The church is always at risk of seduction or cooption by the world. It’s much easier to go along and get along… than to be openly opposed to the gods of self and personal preference, the idols of money, power, and privilege. Yet like Peter, without the cross of self-denial – we’re following the world, not Jesus.

All our other readings today remind us of how very different God’s ways are from the world’s ways. Psalm 22, the psalm Jesus begins to recite on the cross – “My God, my God, why have you forsaken me?” – begins in dark despair… Yet as the psalmist prays with tears, the psalm suddenly turns… and in its ending we hear… God is able to bring the greatest good out of even the worst disaster. (That’s why we say this psalm every year on Good Friday.)

Then we see Abraham falling on his face before God in our reading from Genesis. Laughing at the prospect of becoming a father at age 100 with his wife Sarah 90 years old. A laugh indeed. For anyone but God.

Thus what Jesus teaches today about thinking like God, not like the world.. is not an-all-new teaching. And… St Paul tells us – it’s nothing but the cross and resurrection of Jesus (the opposite of this world’s wisdom) – that brings true gospel hope.

Notice – Jesus doesn’t say every sacrifice is good or right or necessary.  Many sacrifices are misguided. Some are outright demonic. Beware of any leader who ask followers to make sacrifices he himself isn’t willing to make. Don’t quench the Spirit, but test every spirit, Paul tells us. Try to be sure, always, the cross we’re trying to bear is the cross of Jesus, not a cross of our own or the world’s making. Our faith needs to be grounded in the word of God, tested in community, nurtured in living relationship with Jesus… Our faith and self-denial may often look foolish by worldly standards.  But we’ll know its worth by its fruit…

I remember our seminary preaching teacher, Rev. Anthony Campbell, an African-American Baptist from Detroit, telling us how he’d tell parishioners who drove to church to offer rides home to those without cars. He’d assign drivers to riders. When a parishioner would say “Sorry, pastor, I live the other direction…” Professor Campbell would say “I know. That’s why I asked you. We’re here to practice the gospel. If it was about your convenience it wouldn’t be the gospel. ” It’s about God’s priorities. Not ours.

In the Dannemora NY Methodist church I once pastored, we used to sing in a nursing home one night a week. One resident would always look around before requesting her favorite hymn. Only if Jeannette, another resident, had gone back to her room, would she ask, “Can we please sing The Old Rugged Cross? Jeanette cries if we sing it while she’s here. It was her mother’s favorite hymn, sung at her funeral. It makes her weep. But she’s in her room. Can we sing?” Practicing self-denial… putting the other person ahead of herself.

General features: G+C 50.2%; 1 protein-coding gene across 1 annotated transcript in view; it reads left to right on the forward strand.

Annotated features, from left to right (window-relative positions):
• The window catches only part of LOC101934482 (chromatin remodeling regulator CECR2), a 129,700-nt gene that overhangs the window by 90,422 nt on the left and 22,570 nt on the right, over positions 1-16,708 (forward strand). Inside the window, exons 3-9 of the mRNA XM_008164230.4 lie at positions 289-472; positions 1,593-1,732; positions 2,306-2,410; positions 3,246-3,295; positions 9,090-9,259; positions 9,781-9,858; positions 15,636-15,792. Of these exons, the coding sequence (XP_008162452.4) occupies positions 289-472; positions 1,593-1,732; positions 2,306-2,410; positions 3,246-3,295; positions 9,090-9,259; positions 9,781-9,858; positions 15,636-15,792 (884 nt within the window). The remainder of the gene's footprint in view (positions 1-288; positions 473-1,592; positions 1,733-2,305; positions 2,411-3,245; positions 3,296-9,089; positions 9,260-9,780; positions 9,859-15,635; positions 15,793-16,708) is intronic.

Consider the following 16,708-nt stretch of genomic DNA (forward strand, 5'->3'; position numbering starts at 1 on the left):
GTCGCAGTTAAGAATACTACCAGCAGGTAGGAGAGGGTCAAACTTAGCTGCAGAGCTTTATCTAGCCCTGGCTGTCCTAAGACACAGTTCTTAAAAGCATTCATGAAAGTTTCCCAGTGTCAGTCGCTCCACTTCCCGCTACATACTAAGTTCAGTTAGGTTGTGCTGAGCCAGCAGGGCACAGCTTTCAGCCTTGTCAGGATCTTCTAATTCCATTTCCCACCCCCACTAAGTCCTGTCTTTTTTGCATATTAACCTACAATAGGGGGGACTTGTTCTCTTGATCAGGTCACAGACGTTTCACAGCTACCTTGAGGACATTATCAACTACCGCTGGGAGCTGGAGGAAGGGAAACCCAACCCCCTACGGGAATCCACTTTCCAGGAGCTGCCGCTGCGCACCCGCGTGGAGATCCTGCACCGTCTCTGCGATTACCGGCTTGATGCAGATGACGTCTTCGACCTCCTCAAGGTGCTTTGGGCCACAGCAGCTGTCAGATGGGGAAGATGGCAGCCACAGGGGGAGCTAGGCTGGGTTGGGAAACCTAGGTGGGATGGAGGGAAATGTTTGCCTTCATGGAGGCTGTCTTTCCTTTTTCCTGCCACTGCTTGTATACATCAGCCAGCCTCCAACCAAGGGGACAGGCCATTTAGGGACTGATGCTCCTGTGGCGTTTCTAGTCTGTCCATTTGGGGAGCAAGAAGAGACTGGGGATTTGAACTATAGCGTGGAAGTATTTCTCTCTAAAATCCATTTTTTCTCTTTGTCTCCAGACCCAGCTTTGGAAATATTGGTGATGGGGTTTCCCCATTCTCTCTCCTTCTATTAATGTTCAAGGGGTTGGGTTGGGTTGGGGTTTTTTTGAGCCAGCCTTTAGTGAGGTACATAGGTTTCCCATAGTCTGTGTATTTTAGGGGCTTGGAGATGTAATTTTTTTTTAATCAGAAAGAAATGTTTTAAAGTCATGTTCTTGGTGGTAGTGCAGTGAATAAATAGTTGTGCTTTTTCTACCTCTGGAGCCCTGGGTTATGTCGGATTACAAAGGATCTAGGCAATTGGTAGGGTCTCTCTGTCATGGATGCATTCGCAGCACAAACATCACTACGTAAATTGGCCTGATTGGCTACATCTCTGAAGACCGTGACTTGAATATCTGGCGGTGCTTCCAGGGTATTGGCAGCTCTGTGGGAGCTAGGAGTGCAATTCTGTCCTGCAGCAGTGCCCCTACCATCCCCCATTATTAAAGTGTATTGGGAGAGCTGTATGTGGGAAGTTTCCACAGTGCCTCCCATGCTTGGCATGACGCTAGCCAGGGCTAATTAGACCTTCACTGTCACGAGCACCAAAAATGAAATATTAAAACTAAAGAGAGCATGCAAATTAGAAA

Reading his obituaries and watching old videos of Billy Graham last week I was reminded of a habit he trained himself into – of listening to people who disagreed with him. A reporter asked him about other Christians who were critical of his ministry – some more liberal, some more conservative. He replied “I need to listen to them all. They may be telling me something I need to know about myself.” He practiced self-denial till it became a habit. Then he practiced because it was a habit. Self-denial probably didn’t come more naturally for him than for most of us. And he was always quick to credit his wife Ruth, right after God, for keeping him humble and focused. Another article mentioned Billy meeting Pope John Paul II. Graham was feeling very special. The Pope had given him a hug. Ruth reminded him, “Yes. And he hugged Castro too.”

Taking up the cross and following Jesus is still an unnatural act for me. But with practice and a lot of help from God and my wife, our daughter, and all of you…it gets more enjoyable the more I practice.

The more we practice taking up our cross… Renouncing ourselves in favor of Jesus.. The more our cross is no longer our own… But now it belongs to Jesus. And the more the cross we bear belongs to Jesus – the more we know the weight is mostly on him.

The more we know of his cross, the more we know – we too are highly blessed, with the first disciples – to glimpse, even here and now – the kingdom of God among us…

Remembering Jesus didn’t say we’d see the kingdom come in fullness in our lifetime. He said “some of you will see the kingdom come with power before you die.” As the disciples did see, soon, in his resurrection from the dead. As they saw again in the giving of the Spirit on the day of Pentecost, with three thousand coming to Christ in one day…

And we too are blessed… to taste and see the goodness of God’s kingdom… as we share the good news of Jesus… crucified and risen from the dead…

As we proclaim the message of new life in Christ… following Jesus…  into

Life abundant, life without end…

Our calling.,, and deep blessing.

Thanks be to God. Amen.